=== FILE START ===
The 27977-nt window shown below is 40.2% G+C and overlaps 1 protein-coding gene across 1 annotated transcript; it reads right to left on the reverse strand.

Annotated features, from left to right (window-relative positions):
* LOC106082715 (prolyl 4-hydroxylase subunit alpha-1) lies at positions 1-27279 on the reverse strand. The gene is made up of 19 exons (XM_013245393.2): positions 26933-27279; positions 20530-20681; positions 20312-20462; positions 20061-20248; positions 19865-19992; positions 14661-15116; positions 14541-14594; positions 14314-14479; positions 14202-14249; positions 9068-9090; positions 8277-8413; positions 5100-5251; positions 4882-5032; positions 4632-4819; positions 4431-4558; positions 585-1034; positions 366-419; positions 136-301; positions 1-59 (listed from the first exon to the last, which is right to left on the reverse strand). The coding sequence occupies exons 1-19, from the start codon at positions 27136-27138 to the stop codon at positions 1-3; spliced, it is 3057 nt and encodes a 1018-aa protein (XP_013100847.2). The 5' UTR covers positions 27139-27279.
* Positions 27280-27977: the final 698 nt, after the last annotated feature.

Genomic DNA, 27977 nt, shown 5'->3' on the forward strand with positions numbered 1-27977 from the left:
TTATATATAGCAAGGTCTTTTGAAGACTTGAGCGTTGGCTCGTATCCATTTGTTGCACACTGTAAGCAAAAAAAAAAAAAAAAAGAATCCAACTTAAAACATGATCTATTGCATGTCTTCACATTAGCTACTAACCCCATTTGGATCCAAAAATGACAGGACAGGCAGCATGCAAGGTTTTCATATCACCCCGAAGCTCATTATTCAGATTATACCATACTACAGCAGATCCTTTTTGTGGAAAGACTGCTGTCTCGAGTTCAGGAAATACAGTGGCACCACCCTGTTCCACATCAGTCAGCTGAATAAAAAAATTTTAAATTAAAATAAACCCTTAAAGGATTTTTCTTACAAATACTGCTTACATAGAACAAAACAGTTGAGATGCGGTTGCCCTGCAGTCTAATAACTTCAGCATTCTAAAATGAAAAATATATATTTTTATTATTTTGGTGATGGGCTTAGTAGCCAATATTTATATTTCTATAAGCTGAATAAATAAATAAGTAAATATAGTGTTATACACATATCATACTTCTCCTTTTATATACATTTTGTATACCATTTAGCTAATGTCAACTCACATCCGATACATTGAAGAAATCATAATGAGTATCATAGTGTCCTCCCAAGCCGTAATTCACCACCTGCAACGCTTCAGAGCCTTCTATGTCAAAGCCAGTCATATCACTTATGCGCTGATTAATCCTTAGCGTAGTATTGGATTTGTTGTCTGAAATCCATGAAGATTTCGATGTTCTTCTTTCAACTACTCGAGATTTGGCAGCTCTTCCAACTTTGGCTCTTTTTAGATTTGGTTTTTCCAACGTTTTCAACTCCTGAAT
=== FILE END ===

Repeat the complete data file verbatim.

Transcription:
The 27977-nt window shown below is 40.2% G+C and overlaps 1 protein-coding gene across 1 annotated transcript; it reads right to left on the reverse strand.

Annotated features, from left to right (window-relative positions):
* LOC106082715 (prolyl 4-hydroxylase subunit alpha-1) lies at positions 1-27279 on the reverse strand. The gene is made up of 19 exons (XM_013245393.2): positions 26933-27279; positions 20530-20681; positions 20312-20462; positions 20061-20248; positions 19865-19992; positions 14661-15116; positions 14541-14594; positions 14314-14479; positions 14202-14249; positions 9068-9090; positions 8277-8413; positions 5100-5251; positions 4882-5032; positions 4632-4819; positions 4431-4558; positions 585-1034; positions 366-419; positions 136-301; positions 1-59 (listed from the first exon to the last, which is right to left on the reverse strand). The coding sequence occupies exons 1-19, from the start codon at positions 27136-27138 to the stop codon at positions 1-3; spliced, it is 3057 nt and encodes a 1018-aa protein (XP_013100847.2). The 5' UTR covers positions 27139-27279.
* Positions 27280-27977: the final 698 nt, after the last annotated feature.

Genomic DNA, 27977 nt, shown 5'->3' on the forward strand with positions numbered 1-27977 from the left:
TTATATATAGCAAGGTCTTTTGAAGACTTGAGCGTTGGCTCGTATCCATTTGTTGCACACTGTAAGCAAAAAAAAAAAAAAAAAGAATCCAACTTAAAACATGATCTATTGCATGTCTTCACATTAGCTACTAACCCCATTTGGATCCAAAAATGACAGGACAGGCAGCATGCAAGGTTTTCATATCACCCCGAAGCTCATTATTCAGATTATACCATACTACAGCAGATCCTTTTTGTGGAAAGACTGCTGTCTCGAGTTCAGGAAATACAGTGGCACCACCCTGTTCCACATCAGTCAGCTGAATAAAAAAATTTTAAATTAAAATAAACCCTTAAAGGATTTTTCTTACAAATACTGCTTACATAGAACAAAACAGTTGAGATGCGGTTGCCCTGCAGTCTAATAACTTCAGCATTCTAAAATGAAAAATATATATTTTTATTATTTTGGTGATGGGCTTAGTAGCCAATATTTATATTTCTATAAGCTGAATAAATAAATAAGTAAATATAGTGTTATACACATATCATACTTCTCCTTTTATATACATTTTGTATACCATTTAGCTAATGTCAACTCACATCCGATACATTGAAGAAATCATAATGAGTATCATAGTGTCCTCCCAAGCCGTAATTCACCACCTGCAACGCTTCAGAGCCTTCTATGTCAAAGCCAGTCATATCACTTATGCGCTGATTAATCCTTAGCGTAGTATTGGATTTGTTGTCTGAAATCCATGAAGATTTCGATGTTCTTCTTTCAACTACTCGAGATTTGGCAGCTCTTCCAACTTTGGCTCTTTTTAGATTTGGTTTTTCCAACGTTTTCAACTCCTGAAT